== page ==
A certificate of deposit, most commonly known as a “CD,” is an incredibly safe and easy way to sock away money and earn a little interest at the same time. But we’ll be frank here. You’re not buying a CD because you want to get rich quick. You’ll never see a newscast about the guy who bought a CD and three years later used the proceeds to move to the Bahamas. You’ll never see a late night infomercial with a man in a loud suit screaming about how his book on buying CDs will turn you into the next Trump. You’ll never cash out a CD and then all of a sudden be able to fill your vault with your winnings and dive into a pool of money, Scrooge McDuck style.
What you will do with CDs, however, is always make money. That’s something you can’t say with pretty much any other investment. Stocks plummet overnight. Real estate markets crumble faster than you can say “housing bubble.” But when you cash out a CD, you’ll get more money than you put in — guaranteed.
What a CD lacks in dazzling returns, it more than makes up for in security. While there are certainly other less risky investments, a CD has distinct advantages that make them right for a wide swath of the public: the people who just want to get back a little more than they put in, without having a conniption fit every time the market dips:
CDs are safe, safe, safe
Think the U.S. government is going to be overthrown anytime soon? If not, then your CD is secure. Like any other deposit with a federally insured bank (up to a quarter million dollars), CDs are backed by the full faith and credit of the United States.
What does this mean? As long as the government is functional, and we don’t once again find ourselves under British rule, experience a disruptive alien invasion, or the government otherwise loses its ability to pay back debts, a CD holder is entitled to their money back from a CD, no matter what.
That means even if the bank that issued the CD goes the way of the dodo. Even in case of bank failure, the depositor can still get their cash out with interest. Thanks to that government insurance, not a single depositor has lost their money from bank failure since the Great Depression. And as long as the U.S. government stays in power, CDs will remain completely risk-free.
CDs have their interest rate locked in
Companies can tweak their stock dividend payouts when they see fit. But once a CD is locked in, that’s the interest that will be paid out on maturation. No going back on it. Once you and the issuing bank have agreed on the rate, when you cash out down the road, that’s what you’re going to get.
There are times when this can be an incredibly advantageous situation. During the economic fallout of 2008, cash-strapped banks were offering CDs at unusually high rates, sometimes as much as five percent. Take a look at how much it’s changed since then, from the rate table below.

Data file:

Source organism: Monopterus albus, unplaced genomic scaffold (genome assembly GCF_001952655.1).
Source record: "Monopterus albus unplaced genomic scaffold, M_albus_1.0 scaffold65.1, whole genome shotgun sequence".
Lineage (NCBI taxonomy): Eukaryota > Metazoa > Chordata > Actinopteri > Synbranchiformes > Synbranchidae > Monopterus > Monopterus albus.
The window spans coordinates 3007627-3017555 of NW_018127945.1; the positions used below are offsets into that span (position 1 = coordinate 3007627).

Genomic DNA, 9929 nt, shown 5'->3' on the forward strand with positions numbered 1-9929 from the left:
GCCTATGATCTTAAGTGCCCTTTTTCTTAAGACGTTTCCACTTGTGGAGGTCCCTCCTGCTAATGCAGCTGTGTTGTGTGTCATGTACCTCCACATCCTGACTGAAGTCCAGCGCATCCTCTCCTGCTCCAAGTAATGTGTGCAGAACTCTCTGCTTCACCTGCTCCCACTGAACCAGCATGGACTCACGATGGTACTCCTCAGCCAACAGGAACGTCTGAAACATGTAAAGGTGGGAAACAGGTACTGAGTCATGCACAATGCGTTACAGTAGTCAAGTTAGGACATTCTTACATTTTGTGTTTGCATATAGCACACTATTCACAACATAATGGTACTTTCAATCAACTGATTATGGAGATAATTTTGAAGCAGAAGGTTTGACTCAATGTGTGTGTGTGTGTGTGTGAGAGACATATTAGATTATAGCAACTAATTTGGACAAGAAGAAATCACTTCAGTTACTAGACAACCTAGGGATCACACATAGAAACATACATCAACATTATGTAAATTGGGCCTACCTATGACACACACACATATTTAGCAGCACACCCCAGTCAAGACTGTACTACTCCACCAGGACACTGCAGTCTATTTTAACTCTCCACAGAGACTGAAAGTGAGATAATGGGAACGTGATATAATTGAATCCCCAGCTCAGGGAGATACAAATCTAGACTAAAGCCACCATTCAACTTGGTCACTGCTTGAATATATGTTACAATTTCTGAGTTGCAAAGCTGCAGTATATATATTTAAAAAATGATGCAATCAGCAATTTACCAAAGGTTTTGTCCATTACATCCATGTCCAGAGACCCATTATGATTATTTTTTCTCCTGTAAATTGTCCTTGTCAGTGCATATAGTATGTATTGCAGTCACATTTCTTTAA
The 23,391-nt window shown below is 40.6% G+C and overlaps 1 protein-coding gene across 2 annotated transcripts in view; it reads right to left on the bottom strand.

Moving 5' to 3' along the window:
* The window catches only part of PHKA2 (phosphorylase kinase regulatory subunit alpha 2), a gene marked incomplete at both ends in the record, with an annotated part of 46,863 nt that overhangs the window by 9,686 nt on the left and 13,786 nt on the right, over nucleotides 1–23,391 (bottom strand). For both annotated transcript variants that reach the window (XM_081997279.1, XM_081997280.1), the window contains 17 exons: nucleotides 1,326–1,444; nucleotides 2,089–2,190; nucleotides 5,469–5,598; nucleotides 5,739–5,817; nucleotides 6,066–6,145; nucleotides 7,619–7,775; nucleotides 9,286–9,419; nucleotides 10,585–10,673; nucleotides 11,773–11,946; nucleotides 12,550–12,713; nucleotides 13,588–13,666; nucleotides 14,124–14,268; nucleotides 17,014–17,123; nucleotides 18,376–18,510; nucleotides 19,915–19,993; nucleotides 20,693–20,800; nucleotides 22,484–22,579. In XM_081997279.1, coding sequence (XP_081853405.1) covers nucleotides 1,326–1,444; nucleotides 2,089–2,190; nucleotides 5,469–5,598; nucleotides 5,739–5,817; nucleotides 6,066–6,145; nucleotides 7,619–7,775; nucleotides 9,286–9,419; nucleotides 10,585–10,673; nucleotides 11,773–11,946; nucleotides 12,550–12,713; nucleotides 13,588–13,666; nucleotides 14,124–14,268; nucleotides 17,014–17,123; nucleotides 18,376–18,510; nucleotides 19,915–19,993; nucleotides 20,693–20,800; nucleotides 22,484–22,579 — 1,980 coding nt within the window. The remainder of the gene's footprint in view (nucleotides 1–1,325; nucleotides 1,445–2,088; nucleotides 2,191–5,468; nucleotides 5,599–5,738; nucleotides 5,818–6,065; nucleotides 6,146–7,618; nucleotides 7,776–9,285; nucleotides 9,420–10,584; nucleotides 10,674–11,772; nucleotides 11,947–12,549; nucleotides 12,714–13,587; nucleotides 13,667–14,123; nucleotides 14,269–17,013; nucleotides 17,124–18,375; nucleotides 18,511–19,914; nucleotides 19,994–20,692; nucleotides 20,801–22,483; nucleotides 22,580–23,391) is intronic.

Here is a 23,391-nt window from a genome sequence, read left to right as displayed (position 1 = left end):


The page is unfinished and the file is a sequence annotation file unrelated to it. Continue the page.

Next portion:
Contrast this with the stock market that year. In 2008 the S&P 500 index lost a whopping 38.5 percent of its value. That generally accepted barometer of the market at large took five years to recover, not meeting its October 2007 value until late 2013. So a person who’d just put their money in a CD and done absolutely nothing while also risking absolutely nothing would have come out better, assured that at the end they’d get their money back, and then some.
With a CD, there’s no stress
The absolutely wild ride the market has taken over the last six years has given more than a few investors more than a few gray hairs. While stock pickers have ostensibly made their money back and then some on this current bull run, the market still remains as comparably erratic as the day is long. Compared to what, exactly? Compared to the slow-and-steady payouts of stable investments like CDs.
Someone who’s put part of their nest egg in a CD doesn’t have to have a freakout every time troubling news comes out of Wall Street (which is to say, constantly.) Someone who’s put their money in a CD doesn’t have to worry about anything. Once they enter that maturation date into their calendar, there is absolutely zero to worry about.
Stocks markets crash. Real estate bubbles pop. Gold and silver prices tank after enough people quit thinking that catastrophic economic collapse is upon us (really). But once a CD rate is locked in, it’s good to go, and no matter what happens out there (aside from the aforementioned complete collapse of society, which will bring a few problems outside of CD rates to worry about) your CD is safe as milk.
CDs make more money than a savings account
A lot of the advantages described herein seem to meet the same criteria as a savings account. So why buy a bank-backed CD when one could just sock their cash in a bank-backed savings account?
Because even though the amount is small, CDs almost always have a better rate than a savings account. It’s true a CD isn’t going to make you rich — tomorrow. But over enough time those stray percents can add up, and they’re certainly going to add to grow the nest egg more than a savings account, whose interest is comparably tiny.
CDs pay more because you usually can’t cash them out without paying a fee. Once socked away, that CD value can’t be un-socked. But if you’re truly putting away the money for retirement or another long-term goal, dipping in shouldn’t be an issue anyways.
In that way, the CD is like a piggy bank you can’t break. Except it’s a piggy bank that gets bigger the longer you don’t touch it.
CDs might not make you rich overnight, but if you play them right, all you have to do is sit back, relax, and know that you’ll always be getting richer — no matter what crazy and unexpected weirdness happens out there.
Veronica is a staff writer for MyBankTracker. She is an expert in investing, consumer bank accounts and retirement.